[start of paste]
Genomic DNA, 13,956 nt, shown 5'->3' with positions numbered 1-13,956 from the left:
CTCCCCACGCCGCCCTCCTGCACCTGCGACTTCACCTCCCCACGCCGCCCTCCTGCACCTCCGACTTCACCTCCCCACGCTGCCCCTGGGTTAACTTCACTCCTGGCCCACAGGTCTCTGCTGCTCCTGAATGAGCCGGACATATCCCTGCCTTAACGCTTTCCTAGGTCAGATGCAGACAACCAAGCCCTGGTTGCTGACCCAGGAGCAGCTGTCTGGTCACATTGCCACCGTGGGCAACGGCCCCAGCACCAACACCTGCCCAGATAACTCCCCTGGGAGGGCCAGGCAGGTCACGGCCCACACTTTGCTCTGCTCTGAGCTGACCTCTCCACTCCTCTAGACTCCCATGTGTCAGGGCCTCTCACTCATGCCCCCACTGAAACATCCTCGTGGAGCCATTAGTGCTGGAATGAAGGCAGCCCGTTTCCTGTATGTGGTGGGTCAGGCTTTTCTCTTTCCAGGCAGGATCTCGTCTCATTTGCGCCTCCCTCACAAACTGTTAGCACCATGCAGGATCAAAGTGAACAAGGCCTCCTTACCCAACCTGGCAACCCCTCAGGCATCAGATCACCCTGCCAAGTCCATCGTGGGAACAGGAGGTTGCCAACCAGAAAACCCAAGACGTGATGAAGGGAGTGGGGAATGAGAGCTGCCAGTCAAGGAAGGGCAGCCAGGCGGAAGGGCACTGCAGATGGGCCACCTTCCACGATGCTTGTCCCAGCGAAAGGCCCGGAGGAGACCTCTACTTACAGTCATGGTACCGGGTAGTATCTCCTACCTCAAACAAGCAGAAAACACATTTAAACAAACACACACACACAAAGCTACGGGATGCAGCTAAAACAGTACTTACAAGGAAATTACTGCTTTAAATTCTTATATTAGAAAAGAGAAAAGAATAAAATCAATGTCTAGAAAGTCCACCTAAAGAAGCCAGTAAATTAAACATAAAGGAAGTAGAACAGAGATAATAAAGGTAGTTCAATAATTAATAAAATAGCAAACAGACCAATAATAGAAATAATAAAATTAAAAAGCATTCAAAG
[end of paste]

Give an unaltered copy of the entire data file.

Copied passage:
Genomic DNA, 13,956 nt, shown 5'->3' with positions numbered 1-13,956 from the left:
CTCCCCACGCCGCCCTCCTGCACCTGCGACTTCACCTCCCCACGCCGCCCTCCTGCACCTCCGACTTCACCTCCCCACGCTGCCCCTGGGTTAACTTCACTCCTGGCCCACAGGTCTCTGCTGCTCCTGAATGAGCCGGACATATCCCTGCCTTAACGCTTTCCTAGGTCAGATGCAGACAACCAAGCCCTGGTTGCTGACCCAGGAGCAGCTGTCTGGTCACATTGCCACCGTGGGCAACGGCCCCAGCACCAACACCTGCCCAGATAACTCCCCTGGGAGGGCCAGGCAGGTCACGGCCCACACTTTGCTCTGCTCTGAGCTGACCTCTCCACTCCTCTAGACTCCCATGTGTCAGGGCCTCTCACTCATGCCCCCACTGAAACATCCTCGTGGAGCCATTAGTGCTGGAATGAAGGCAGCCCGTTTCCTGTATGTGGTGGGTCAGGCTTTTCTCTTTCCAGGCAGGATCTCGTCTCATTTGCGCCTCCCTCACAAACTGTTAGCACCATGCAGGATCAAAGTGAACAAGGCCTCCTTACCCAACCTGGCAACCCCTCAGGCATCAGATCACCCTGCCAAGTCCATCGTGGGAACAGGAGGTTGCCAACCAGAAAACCCAAGACGTGATGAAGGGAGTGGGGAATGAGAGCTGCCAGTCAAGGAAGGGCAGCCAGGCGGAAGGGCACTGCAGATGGGCCACCTTCCACGATGCTTGTCCCAGCGAAAGGCCCGGAGGAGACCTCTACTTACAGTCATGGTACCGGGTAGTATCTCCTACCTCAAACAAGCAGAAAACACATTTAAACAAACACACACACACAAAGCTACGGGATGCAGCTAAAACAGTACTTACAAGGAAATTACTGCTTTAAATTCTTATATTAGAAAAGAGAAAAGAATAAAATCAATGTCTAGAAAGTCCACCTAAAGAAGCCAGTAAATTAAACATAAAGGAAGTAGAACAGAGATAATAAAGGTAGTTCAATAATTAATAAAATAGCAAACAGACCAATAATAGAAATAATAAAATTAAAAAGCATTCAAAG